Inhibiting learned behaviours when they become unproductive and searching for an alternative solution to solve a familiar but different problem are two indicators of flexibility in problem solving. A wide range of animals show these tendencies spontaneously, but what kind of search process is at play behind their problem-solving success? Here, we i...
Article
In many cognitive tasks where humans are thought to rely on executive functioning, pigeons' behavior can be explained by associative processes. A key form of executive functioning is inhibiting prepotent responses, often investigated in humans by means of "Stop-Signal" or "Change-Signal" procedures. In these procedures, execution of a well-practice...
Article
Full-text available
The great increase in the study of dog cognition in the current century has yielded insights into canine cognition in a variety of domains. In this review, we seek to place our enhanced understanding of canine cognition into context. We argue that in order to assess dog cognition, we need to regard dogs from three different perspectives: phylogenet...
Article
Full-text available
Behavioural and cognitive processes play important roles in mediating an individual's interactions with its environment. Yet, while there is a vast literature on repeatable individual differences in behaviour, relatively little is known about the repeatability of cognitive performance. To further our understanding of the evolution of cognition, we...
Article
Two experiments investigated what makes it more likely that pigeons’ behavior will come under the control of multiple relevant visual stimulus dimensions. Experiment 1 investigated the effect of stimulus set structure, using a conditional discrimination between circles that differed in both hue and diameter. Two training conditions differed in whet...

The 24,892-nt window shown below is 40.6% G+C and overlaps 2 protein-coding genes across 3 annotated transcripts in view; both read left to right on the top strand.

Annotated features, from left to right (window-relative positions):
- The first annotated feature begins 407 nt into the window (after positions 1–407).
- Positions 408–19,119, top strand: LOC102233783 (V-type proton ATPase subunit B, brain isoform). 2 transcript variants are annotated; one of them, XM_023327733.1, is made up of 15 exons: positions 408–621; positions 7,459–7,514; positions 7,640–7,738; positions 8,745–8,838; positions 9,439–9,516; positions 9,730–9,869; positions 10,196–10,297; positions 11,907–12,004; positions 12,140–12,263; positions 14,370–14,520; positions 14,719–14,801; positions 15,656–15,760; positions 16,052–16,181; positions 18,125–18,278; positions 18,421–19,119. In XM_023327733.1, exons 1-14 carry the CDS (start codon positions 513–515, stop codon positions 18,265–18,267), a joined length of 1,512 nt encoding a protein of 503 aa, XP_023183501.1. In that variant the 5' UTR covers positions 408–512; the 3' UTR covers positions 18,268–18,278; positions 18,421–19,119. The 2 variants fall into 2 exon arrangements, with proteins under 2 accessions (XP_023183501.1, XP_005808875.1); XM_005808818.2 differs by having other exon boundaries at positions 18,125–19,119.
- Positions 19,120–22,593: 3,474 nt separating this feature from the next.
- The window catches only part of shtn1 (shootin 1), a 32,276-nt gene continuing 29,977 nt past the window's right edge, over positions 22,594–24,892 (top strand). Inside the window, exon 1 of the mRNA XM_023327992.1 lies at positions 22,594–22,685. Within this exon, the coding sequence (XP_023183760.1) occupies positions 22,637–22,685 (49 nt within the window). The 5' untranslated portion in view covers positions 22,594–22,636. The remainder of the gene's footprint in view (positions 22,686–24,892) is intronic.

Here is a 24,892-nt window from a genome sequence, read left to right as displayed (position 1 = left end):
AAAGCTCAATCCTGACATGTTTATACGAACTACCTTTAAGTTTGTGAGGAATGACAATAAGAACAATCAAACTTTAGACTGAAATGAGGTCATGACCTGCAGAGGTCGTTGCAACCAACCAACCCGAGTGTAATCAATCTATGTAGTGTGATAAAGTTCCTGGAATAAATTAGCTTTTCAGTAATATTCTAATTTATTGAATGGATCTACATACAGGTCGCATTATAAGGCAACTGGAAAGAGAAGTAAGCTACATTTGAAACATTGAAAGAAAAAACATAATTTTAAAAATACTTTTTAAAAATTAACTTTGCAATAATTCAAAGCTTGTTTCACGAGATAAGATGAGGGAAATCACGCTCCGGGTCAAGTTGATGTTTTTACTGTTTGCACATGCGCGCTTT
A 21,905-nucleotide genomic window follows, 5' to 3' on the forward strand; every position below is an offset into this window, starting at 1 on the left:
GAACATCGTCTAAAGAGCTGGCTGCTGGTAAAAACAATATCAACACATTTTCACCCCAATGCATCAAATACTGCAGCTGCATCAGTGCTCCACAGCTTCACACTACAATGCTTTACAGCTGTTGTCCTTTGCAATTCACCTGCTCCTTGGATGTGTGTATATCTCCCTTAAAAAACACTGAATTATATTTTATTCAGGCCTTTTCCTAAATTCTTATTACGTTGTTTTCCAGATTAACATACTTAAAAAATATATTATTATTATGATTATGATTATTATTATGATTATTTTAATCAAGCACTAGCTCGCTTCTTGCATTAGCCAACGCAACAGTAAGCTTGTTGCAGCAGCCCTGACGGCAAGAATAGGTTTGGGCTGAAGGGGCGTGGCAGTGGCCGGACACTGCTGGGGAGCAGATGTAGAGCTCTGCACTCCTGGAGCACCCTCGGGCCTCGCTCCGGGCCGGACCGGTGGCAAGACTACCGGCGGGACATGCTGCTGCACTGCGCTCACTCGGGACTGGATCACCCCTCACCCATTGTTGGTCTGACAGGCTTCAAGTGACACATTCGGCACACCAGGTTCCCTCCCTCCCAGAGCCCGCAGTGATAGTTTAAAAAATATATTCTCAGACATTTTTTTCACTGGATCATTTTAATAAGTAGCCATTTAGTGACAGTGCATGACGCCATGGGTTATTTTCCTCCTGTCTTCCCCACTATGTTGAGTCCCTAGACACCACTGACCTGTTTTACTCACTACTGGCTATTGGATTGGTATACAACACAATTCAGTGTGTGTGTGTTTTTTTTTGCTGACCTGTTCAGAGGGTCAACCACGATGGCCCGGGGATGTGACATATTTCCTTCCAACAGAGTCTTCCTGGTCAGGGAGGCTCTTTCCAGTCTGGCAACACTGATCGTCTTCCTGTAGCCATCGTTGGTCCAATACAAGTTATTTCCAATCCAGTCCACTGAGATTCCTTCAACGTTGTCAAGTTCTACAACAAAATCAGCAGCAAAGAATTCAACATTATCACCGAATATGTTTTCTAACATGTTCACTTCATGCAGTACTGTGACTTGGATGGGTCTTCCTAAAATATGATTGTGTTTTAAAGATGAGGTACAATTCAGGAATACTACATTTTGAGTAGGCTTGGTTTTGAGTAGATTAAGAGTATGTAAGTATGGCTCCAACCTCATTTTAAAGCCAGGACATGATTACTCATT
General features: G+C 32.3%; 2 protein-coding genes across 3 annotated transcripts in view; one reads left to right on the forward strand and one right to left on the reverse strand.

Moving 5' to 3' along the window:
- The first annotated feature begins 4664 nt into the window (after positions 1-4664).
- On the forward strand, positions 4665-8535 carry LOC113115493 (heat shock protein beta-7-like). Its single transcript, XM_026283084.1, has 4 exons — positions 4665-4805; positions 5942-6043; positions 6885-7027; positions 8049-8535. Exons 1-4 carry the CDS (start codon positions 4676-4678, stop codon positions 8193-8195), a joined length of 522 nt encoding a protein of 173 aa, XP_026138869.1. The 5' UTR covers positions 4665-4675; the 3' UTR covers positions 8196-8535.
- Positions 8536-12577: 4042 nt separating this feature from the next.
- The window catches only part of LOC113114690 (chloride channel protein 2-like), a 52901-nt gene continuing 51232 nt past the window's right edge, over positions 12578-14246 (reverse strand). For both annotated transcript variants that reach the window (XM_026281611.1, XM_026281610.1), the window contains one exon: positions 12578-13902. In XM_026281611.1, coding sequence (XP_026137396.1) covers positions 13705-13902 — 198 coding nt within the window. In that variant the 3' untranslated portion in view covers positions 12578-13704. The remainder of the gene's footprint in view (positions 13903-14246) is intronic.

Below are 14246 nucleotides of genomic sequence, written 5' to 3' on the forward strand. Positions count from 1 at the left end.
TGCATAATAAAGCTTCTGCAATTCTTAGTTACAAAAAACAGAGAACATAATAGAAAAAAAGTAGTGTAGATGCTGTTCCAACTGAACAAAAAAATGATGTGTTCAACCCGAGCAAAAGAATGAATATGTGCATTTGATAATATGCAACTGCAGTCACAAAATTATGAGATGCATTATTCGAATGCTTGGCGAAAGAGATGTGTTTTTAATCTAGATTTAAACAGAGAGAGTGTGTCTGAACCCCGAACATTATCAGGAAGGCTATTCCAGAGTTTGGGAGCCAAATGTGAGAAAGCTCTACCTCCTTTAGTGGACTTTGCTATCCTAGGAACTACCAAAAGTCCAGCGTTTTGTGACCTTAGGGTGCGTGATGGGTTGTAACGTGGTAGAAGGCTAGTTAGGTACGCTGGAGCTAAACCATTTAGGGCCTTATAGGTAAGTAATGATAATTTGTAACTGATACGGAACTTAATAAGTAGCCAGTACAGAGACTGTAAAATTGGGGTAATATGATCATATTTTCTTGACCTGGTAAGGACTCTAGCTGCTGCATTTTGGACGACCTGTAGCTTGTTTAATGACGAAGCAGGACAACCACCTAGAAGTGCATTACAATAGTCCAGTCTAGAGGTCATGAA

Article
Behavioural flexibility has been argued to be an evolutionarily favourable trait that helps invasive species to establish themselves in non-native environments. Few studies, however, have compared the level of flexibility (whether considered as an outcome or as a process) in mammalian invaders and related native species. Here, we tested whether fle...
Article
Full-text available
When animals encounter a task they have solved previously, or the same problem appears in a different apparatus, how does memory, alongside behavioural traits such as persistence, selectivity and flexibility, enhance problem-solving efficiency? We examined this question by first presenting grey squirrels with a puzzle 22 months after their last exp...
Article
In human participants, 2 paradigms commonly assumed to measure the executive-control processes involved in response inhibition are the stop-signal and change-signal tasks. There is, however, also considerable evidence that performance in these tasks can be mediated by associative processes. To assess which components of inhibitory response control...
Article
Full-text available
Behavioural flexibility allows animals to adjust their behaviours according to changing environmental demands. Such flexibility is frequently assessed by the discrimination-reversal learning task. We examined grey squirrels' behavioural flexibility, using a simultaneous colour discrimination-reversal learning task on a touch screen. Squirrels were...
Article
Full-text available
Are the mechanisms underlying variations in the performance of animals on cognitive test batteries analogous to those of humans? Differences might result from procedural inconsistencies in test battery design, but also from differences in how animals and humans solve cognitive problems. We suggest differentiating associative-based ( learning ) from...
Article
In order to test how flexibly animals are able to behave when making trade-offs that involve assessing constantly changing risks, we examined whether wild Eastern grey squirrels showed flexibility of behavioral responses in the face of variation in 2 conflicting risks, cache pilferage, and predation. We established that cache pilferage risk decreas...